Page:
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Slender Loris population faces threat due to deforestation

By SOHINI GHOSH, 15 SEPTEMBER 2015

Picture courtesy: Angad Achappa

The significant rate of deforestation in Bangalore is leading to a sharp and steady decline in the population rate of slender loris.

Slender loris is a nocturnal animal found primarily in the forests of southern India and Sri Lanka. These lorises depend on long trees and canopies but with the ongoing urban sprawl they are facing a loss in habitat.

“The present loris population has not been quantified yet. We will be doing so as a part of the project in the future once we have a complete idea about the distribution of the loris in Bangalore,” said Vidisha Kulkarni, a core volunteer of the Urban Slender Loris Project (USLP), Bangalore.

The slender loris is currently found in very limited pockets of Bangalore such as the Indian Institute of Science (IISc) campus and Sankey tank area.

IISc was one of the nicer patches where lorises used to be found in large numbers but now due to the coming up of large buildings, reports show lorises being found as road kill or injured on the ground as they are losing connectivity due to deforestation, said Dr Sindhu Radhakrishna, who has done her doctoral research on the behavioural ecology of the slender loris.

Map showing areas of slender loris population in Bangalore

Source: Vidisha Kulkarni

A lot of undergrowth has been cleared in order to create parks in areas around Bangalore where slender lorises were primarily found, like the Sankey tank area and also near the Nagavara Lake Park.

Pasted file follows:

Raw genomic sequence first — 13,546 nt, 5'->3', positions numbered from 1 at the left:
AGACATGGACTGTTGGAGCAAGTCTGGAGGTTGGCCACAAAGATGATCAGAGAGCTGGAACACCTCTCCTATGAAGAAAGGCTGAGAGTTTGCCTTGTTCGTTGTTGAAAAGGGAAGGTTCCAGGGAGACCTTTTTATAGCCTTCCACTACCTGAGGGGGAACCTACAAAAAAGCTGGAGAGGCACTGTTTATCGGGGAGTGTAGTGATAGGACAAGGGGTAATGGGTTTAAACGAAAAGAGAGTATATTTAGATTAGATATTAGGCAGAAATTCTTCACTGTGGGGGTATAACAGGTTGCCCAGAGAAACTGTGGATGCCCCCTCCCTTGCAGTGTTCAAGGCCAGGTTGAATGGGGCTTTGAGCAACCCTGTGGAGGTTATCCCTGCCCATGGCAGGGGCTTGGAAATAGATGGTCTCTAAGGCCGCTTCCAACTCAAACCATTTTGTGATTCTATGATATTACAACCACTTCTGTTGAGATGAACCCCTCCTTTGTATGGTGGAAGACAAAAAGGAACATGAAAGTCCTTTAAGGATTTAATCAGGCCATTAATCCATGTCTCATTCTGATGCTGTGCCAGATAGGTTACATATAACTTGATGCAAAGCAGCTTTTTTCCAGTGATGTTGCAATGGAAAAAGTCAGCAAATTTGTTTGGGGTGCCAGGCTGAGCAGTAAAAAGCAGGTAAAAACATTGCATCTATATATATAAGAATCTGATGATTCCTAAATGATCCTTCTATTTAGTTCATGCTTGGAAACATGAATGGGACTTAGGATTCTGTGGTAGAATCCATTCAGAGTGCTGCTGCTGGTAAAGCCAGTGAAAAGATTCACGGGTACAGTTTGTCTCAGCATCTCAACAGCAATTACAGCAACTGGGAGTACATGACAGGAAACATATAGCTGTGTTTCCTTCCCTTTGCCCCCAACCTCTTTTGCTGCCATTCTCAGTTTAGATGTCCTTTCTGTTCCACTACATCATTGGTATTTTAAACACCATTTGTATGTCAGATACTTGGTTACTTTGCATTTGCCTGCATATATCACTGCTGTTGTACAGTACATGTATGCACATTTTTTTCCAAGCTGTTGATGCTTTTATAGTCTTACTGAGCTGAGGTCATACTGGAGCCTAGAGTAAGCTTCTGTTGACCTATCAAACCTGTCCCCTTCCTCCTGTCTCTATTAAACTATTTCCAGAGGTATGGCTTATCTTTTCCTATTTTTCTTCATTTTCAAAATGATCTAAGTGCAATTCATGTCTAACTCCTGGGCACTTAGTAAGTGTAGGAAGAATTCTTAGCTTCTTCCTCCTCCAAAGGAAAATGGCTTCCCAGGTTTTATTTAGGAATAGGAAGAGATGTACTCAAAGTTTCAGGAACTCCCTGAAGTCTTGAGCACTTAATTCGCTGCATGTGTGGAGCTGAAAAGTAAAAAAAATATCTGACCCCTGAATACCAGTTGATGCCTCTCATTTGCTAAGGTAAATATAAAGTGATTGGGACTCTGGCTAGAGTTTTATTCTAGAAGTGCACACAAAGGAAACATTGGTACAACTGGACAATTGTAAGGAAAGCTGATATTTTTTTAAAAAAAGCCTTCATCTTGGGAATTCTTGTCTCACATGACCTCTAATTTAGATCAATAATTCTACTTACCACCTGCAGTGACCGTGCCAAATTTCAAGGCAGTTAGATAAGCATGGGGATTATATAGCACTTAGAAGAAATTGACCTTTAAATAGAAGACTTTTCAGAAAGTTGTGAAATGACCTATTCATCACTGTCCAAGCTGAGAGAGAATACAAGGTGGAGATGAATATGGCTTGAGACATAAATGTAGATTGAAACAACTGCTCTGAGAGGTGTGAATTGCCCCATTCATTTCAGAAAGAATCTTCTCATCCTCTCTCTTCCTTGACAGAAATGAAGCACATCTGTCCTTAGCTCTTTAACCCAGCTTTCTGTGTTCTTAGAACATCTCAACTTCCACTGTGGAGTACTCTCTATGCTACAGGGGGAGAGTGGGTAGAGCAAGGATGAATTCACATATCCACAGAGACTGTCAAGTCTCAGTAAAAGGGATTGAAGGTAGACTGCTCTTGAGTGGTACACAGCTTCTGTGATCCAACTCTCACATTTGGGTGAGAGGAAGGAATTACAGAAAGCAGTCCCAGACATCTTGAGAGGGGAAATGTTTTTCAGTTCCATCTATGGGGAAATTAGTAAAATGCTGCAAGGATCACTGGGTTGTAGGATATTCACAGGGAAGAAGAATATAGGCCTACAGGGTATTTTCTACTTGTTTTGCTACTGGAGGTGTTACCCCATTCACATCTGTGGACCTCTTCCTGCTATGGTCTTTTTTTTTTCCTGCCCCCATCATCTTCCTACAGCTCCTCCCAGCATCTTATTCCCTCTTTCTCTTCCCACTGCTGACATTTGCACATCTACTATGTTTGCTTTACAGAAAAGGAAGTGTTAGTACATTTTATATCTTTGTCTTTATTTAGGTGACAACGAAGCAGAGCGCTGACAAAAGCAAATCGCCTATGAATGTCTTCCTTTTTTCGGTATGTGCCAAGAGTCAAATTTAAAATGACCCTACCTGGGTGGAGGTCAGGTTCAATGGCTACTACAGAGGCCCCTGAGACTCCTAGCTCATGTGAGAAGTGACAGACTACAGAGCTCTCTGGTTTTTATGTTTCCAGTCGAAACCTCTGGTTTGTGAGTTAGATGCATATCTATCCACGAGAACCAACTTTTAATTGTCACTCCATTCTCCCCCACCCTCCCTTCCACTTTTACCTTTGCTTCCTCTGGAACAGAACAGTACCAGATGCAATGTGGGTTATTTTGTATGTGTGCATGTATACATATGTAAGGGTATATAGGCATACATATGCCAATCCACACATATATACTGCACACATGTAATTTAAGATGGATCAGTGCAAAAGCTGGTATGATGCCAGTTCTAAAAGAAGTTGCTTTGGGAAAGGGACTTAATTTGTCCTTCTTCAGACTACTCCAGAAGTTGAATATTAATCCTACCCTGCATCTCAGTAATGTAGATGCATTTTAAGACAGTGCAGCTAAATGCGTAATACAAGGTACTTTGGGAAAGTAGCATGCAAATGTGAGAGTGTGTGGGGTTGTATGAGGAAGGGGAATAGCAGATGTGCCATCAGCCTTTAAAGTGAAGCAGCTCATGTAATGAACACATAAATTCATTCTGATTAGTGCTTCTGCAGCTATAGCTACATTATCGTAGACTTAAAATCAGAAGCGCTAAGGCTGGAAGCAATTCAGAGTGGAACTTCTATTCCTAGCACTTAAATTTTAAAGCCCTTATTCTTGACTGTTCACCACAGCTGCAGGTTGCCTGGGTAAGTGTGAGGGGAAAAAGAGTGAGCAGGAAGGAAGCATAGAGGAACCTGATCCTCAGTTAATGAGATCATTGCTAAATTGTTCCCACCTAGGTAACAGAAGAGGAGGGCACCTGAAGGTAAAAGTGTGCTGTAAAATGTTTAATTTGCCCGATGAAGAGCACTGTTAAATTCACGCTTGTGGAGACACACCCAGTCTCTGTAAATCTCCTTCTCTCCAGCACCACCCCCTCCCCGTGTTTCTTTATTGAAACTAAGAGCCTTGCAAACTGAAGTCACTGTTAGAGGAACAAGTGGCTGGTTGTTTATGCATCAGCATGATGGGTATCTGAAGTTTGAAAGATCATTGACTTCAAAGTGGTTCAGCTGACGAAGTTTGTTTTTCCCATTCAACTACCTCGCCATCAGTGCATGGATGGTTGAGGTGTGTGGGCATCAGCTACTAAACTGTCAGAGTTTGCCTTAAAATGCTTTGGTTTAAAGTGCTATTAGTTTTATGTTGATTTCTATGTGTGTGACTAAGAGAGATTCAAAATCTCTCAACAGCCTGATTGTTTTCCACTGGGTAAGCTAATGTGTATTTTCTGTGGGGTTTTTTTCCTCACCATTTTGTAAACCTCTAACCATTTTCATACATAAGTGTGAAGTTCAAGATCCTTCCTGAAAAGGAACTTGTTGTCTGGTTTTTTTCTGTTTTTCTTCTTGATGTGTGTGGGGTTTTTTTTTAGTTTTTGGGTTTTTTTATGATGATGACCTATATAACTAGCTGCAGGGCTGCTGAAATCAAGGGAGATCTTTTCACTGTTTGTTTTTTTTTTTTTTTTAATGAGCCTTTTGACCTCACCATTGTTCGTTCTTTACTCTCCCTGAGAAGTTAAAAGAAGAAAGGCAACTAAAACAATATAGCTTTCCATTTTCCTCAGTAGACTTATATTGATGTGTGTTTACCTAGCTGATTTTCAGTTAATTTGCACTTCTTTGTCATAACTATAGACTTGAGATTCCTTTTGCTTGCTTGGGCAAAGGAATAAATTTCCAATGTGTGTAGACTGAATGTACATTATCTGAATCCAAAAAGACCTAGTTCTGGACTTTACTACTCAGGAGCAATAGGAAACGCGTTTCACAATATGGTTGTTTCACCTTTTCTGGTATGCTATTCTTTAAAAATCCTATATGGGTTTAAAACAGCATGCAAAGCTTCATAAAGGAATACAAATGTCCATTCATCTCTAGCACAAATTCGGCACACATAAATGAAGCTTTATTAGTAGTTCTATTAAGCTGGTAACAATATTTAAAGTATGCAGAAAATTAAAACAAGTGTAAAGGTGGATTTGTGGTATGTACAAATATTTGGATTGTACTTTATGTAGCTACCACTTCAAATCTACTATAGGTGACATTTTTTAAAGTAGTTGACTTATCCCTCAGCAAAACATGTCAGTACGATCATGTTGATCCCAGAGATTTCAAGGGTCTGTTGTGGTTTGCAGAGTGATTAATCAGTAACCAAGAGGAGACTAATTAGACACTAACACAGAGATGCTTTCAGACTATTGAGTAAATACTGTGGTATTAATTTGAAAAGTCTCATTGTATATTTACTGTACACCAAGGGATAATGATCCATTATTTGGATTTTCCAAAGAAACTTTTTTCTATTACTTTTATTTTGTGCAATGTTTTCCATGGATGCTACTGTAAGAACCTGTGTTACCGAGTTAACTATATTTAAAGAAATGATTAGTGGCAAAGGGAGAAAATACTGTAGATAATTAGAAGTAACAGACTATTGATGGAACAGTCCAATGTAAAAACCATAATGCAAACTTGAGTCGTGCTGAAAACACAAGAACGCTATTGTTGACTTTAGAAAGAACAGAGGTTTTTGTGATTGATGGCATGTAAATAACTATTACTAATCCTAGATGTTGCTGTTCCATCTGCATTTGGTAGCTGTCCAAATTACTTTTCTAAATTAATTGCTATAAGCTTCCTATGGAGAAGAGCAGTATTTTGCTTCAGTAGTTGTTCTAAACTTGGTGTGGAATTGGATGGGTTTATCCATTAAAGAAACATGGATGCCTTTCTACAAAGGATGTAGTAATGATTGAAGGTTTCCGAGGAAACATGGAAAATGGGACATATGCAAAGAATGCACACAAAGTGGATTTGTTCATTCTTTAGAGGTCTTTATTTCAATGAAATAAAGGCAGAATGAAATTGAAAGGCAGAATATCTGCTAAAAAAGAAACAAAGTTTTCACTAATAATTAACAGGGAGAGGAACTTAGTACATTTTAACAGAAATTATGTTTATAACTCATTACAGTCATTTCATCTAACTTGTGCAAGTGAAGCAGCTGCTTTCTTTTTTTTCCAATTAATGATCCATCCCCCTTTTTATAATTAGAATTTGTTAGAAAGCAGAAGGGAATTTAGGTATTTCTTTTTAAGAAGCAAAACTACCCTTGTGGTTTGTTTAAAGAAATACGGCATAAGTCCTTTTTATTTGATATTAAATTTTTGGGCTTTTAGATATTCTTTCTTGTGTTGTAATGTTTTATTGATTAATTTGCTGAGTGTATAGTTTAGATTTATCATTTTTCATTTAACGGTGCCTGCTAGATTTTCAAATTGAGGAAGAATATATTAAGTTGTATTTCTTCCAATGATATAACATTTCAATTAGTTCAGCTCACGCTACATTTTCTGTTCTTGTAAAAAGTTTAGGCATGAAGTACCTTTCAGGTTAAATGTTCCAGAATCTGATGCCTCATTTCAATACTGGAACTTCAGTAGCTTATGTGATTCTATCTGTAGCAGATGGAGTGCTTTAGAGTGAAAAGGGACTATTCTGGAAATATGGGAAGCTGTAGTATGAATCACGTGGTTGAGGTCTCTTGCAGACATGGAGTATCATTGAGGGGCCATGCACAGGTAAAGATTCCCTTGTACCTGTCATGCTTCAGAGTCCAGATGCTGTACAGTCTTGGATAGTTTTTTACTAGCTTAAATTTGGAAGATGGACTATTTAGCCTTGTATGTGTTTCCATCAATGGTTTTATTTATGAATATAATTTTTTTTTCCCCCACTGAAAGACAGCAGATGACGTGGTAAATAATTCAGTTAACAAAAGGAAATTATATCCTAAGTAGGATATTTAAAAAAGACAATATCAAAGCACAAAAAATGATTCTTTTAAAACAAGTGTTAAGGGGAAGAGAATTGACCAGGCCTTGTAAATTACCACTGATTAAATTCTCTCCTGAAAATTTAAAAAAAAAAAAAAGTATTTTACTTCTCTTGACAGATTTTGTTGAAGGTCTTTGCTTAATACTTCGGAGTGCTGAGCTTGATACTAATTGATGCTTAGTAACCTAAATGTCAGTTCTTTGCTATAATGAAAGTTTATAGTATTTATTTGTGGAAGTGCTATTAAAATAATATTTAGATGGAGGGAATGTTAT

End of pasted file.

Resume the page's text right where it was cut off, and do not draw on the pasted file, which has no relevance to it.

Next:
“In Nagavara, we first went to do a survey around the end of January and again in the end of February and the change we saw was really shocking, they have cut down all the undergrowth and they are planning to make a park for the joggers,” said Vidisha Kulkarni.

Compared to now, Bangalore had a lot of forests and vegetation for the slender lorises to thrive in. However in the span of 5-10 years it has reduced significantly to almost one-tenth of what it was originally, said Arun P.V, a core volunteer of USLP.

Even though the threat to the slender loris is mainly due to habitat loss, it is not restricted to just that. Various cases of poaching and selling of slender lorises have also been recorded.

“A month ago, a poacher was caught by one of our volunteers while he was about to sell a slender loris,” said Arun. He added that these lorises are also used in a lot of superstitious practices, mainly in the rural areas of Bangalore.
“There were various reports of slender loris being used for pet trade in Russell market of Bangalore, but this has declined,” said Dr. Sindhu.

This animal has not yet come under the group of endangered animals. However, as per the surveys undertaken by the Urban Slender Loris Project, a very limited number of the slender loris population has been found till now.
A proposal has been made to declare parts of Tamil Nadu where slender loris is found as wildlife sanctuaries; however, nothing has been confirmed yet, said Dr Sindhu. 


 

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